No harm campaign saves health system $10M

It was a "zero-defect, no-excuses" approach to healthcare outcomes that helped Henry Ford Health System save millions for the Southeast Michigan health system.

With a commitment to patient safety and quality improvement, Henry's Ford's "No Harm Campaign," which began in 2008, lead to $10 million in cost savings at its five hospitals over four years that translates into net income gains, Crain's Detroit Business reported.

"We were surprised at the savings," Henry Ford's Chief Quality Officer William Conway said. "I knew there was some, but not this much."

Henry Ford earned $60.9 million in 2010, a 104 percent increase from 2009, Crain's noted. That amounts to cost savings of 8 to 9 percent each year.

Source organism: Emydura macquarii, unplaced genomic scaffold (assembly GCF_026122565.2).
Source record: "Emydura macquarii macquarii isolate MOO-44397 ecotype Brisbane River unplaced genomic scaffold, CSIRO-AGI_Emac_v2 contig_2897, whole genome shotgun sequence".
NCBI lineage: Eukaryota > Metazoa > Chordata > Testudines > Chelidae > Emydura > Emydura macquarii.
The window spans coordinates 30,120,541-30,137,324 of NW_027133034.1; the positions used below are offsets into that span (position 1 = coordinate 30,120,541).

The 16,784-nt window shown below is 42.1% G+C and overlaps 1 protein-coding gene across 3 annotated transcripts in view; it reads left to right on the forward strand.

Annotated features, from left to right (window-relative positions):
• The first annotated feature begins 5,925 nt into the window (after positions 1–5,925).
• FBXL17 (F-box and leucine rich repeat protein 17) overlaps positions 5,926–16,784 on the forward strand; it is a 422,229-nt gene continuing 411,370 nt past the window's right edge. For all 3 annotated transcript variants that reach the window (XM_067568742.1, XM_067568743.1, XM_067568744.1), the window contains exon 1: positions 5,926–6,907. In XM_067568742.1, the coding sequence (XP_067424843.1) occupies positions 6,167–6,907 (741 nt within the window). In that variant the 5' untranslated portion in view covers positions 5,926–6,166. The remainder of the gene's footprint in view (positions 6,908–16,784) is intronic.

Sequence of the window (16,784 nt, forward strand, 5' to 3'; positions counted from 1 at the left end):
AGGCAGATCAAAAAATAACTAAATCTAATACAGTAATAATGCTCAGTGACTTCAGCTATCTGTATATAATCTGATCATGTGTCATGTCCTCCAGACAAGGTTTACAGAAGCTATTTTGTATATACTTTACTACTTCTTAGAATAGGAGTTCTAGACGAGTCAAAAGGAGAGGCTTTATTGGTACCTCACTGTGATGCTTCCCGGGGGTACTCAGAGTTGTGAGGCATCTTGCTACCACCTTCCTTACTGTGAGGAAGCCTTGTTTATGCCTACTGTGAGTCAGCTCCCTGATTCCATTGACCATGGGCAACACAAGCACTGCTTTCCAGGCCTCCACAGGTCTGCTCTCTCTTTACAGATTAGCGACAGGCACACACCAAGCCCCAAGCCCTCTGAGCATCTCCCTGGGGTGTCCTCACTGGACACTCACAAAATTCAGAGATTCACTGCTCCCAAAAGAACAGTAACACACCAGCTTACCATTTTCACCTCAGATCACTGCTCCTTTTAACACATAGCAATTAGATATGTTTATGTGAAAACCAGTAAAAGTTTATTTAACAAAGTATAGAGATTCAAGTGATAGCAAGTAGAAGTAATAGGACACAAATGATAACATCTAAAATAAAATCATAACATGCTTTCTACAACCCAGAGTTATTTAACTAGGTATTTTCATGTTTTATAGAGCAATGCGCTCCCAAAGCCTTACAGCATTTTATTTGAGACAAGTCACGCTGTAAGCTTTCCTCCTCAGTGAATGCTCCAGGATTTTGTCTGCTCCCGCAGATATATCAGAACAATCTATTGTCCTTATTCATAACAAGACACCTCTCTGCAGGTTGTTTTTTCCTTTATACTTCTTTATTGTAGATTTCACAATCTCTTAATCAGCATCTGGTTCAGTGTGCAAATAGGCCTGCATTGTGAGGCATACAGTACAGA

The health system, which won a coveted Malcolm Baldrige National Quality Award yesterday, attributes the cost savings by making quality and patient safety a priority--cutting patient harm events by 31 percent from 2008 to 2011, assigning pharmacists to monitor medications that patients receive to cut medication-related events by 11 percent, curbing preventable infections by 45 percent, and reducing surgical complications which cut length of stay by 1.9 days.

Henry Ford's experiences illustrate that quality improvement efforts can have a high return on investment.

"You can save lives and save dollars at the same time," Conway said in the Crain's article.

For more information:
- see the company announcement
- here's the Crain's Detroit Business article (registration required)

Related Articles:
Study: Robots more expensive, not more effective for surgery
Keep buns in the oven: Hospitals to save $1B by reducing early deliveries
Hospital teamwork improves surgical outcomes, saves $2M
Post-surgical inpatient deaths plummet